Theresa May’s speech in Derby, announcing a review of student loans, preempted potential fallout from the EU after a University of Derby student took the fight on student loans to the EU Commission.
David Gale, a mature law student, secured a statement from the EU Commission that UK student loans will breach European Law unless they are offered on more favourable terms or at interest rates lower than those available to the general public.
Gale lodged a formal legal petition with the EU Parliament in February 2017 to challenge the UK government’s implementation of a 2008 EU Directive that stripped all consumer credit protection from student loans. In December 2017, the EU Commission responded:
“National authorities should [in any event] monitor these loans to ensure that they continue to meet the conditions allowing their exclusion from the scope of Directive 2008/48/EC, in particular that these student loans are granted at lower interest rates than those prevailing on the market, or on other terms which are more favourable to the consumer than those prevailing on the market and at interest rates not higher than those prevailing on the market.
Member States could also decide to maintain or introduce national legislation corresponding to the provisions of Directive 2008/48/EC or certain of its provisions to credit agreements outside the scope of this Directive, such as the student loans mentioned by the petitioner.”
In 2018, Gale took his fight to the House of Lords, providing evidence to the Economic Affairs Committee. Gale told the committee: “UK student loans do not meet the conditions required to allow their exclusion from the scope of Directive 2008/48/EC. In fact, the compound interest levied on UK student loans means that they are in breach of EU Law.”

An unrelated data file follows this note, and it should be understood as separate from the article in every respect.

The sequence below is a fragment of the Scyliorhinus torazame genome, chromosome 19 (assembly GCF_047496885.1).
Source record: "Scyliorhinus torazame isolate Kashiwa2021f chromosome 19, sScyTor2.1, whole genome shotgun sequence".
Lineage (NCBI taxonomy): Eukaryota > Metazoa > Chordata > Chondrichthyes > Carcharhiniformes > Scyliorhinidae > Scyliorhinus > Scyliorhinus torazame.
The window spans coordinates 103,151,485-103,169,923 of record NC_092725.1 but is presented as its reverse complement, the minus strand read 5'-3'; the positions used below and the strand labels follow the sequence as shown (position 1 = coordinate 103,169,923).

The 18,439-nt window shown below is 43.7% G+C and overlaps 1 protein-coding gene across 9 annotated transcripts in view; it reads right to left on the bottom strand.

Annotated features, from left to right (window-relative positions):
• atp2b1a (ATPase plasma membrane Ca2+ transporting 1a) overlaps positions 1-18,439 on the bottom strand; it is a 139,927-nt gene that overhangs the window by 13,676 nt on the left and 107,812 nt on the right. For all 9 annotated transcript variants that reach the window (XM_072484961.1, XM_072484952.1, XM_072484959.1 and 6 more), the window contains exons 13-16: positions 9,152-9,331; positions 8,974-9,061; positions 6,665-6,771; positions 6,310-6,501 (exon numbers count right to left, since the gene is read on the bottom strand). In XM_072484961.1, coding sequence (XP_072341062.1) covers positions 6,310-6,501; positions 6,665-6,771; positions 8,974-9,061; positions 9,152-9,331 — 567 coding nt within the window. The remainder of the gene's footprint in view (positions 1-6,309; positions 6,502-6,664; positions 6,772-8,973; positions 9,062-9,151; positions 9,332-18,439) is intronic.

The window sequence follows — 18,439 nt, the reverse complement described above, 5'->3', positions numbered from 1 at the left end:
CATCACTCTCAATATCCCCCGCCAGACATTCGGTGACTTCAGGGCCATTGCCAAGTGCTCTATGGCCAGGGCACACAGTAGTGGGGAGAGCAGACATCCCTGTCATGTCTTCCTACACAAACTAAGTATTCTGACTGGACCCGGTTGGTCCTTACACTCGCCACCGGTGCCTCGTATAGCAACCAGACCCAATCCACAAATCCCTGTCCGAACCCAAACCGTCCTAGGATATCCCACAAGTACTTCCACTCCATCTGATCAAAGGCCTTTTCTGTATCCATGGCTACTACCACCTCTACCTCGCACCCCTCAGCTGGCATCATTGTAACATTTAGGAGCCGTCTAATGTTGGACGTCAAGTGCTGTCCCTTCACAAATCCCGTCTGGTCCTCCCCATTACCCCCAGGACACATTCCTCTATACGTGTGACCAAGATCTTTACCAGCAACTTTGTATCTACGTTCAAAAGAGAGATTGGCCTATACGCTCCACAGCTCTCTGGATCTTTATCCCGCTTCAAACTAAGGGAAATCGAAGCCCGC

Estelle Clarke, a top City lawyer, agrees that the impact of compound interest is hidden when student loans are sold. Clarke told the Independent newspaper: “Students are being taken for a ride with their student financing. In the UK, laws of Equity protect people from being exploited by “unconscionable” agreements like these.”
Gale said, “The timing, content and location of the Prime Minister’s speech in Derby indicate that the Prime Minister has been briefed to make a public statement that gets ahead of the ruling from the EU Commission that requires governments to monitor the terms and conditions of student loans. If the Prime Minister gets the job done on student loans and changes the current focus on selling off the £60 billion student loan pot to investment bankers, I’ll call that a result.”
A transcript of Gale’s legal submissions and the EU Commission’s response is available here